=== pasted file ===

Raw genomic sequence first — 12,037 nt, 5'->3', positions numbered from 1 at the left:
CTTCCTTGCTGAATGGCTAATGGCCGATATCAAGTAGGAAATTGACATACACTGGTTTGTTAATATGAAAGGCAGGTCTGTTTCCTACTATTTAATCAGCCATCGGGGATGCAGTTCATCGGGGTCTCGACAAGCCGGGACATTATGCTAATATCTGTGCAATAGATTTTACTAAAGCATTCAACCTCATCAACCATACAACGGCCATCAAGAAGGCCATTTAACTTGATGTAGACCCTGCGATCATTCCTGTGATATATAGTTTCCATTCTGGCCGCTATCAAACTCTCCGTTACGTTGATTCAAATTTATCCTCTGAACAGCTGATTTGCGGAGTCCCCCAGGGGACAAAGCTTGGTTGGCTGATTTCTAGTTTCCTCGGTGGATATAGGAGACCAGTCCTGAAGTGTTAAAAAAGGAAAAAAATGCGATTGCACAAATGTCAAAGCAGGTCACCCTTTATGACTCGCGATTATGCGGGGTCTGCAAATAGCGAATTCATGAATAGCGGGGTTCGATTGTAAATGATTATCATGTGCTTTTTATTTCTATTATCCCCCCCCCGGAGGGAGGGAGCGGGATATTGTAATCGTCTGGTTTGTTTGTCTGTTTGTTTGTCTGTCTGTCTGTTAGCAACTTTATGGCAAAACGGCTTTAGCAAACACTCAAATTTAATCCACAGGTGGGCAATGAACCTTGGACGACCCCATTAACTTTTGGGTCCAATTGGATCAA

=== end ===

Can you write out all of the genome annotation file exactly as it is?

Raw genomic sequence first — 12,037 nt, 5'->3', positions numbered from 1 at the left:
CTTCCTTGCTGAATGGCTAATGGCCGATATCAAGTAGGAAATTGACATACACTGGTTTGTTAATATGAAAGGCAGGTCTGTTTCCTACTATTTAATCAGCCATCGGGGATGCAGTTCATCGGGGTCTCGACAAGCCGGGACATTATGCTAATATCTGTGCAATAGATTTTACTAAAGCATTCAACCTCATCAACCATACAACGGCCATCAAGAAGGCCATTTAACTTGATGTAGACCCTGCGATCATTCCTGTGATATATAGTTTCCATTCTGGCCGCTATCAAACTCTCCGTTACGTTGATTCAAATTTATCCTCTGAACAGCTGATTTGCGGAGTCCCCCAGGGGACAAAGCTTGGTTGGCTGATTTCTAGTTTCCTCGGTGGATATAGGAGACCAGTCCTGAAGTGTTAAAAAAGGAAAAAAATGCGATTGCACAAATGTCAAAGCAGGTCACCCTTTATGACTCGCGATTATGCGGGGTCTGCAAATAGCGAATTCATGAATAGCGGGGTTCGATTGTAAATGATTATCATGTGCTTTTTATTTCTATTATCCCCCCCCCGGAGGGAGGGAGCGGGATATTGTAATCGTCTGGTTTGTTTGTCTGTTTGTTTGTCTGTCTGTCTGTTAGCAACTTTATGGCAAAACGGCTTTAGCAAACACTCAAATTTAATCCACAGGTGGGCAATGAACCTTGGACGACCCCATTAACTTTTGGGTCCAATTGGATCAA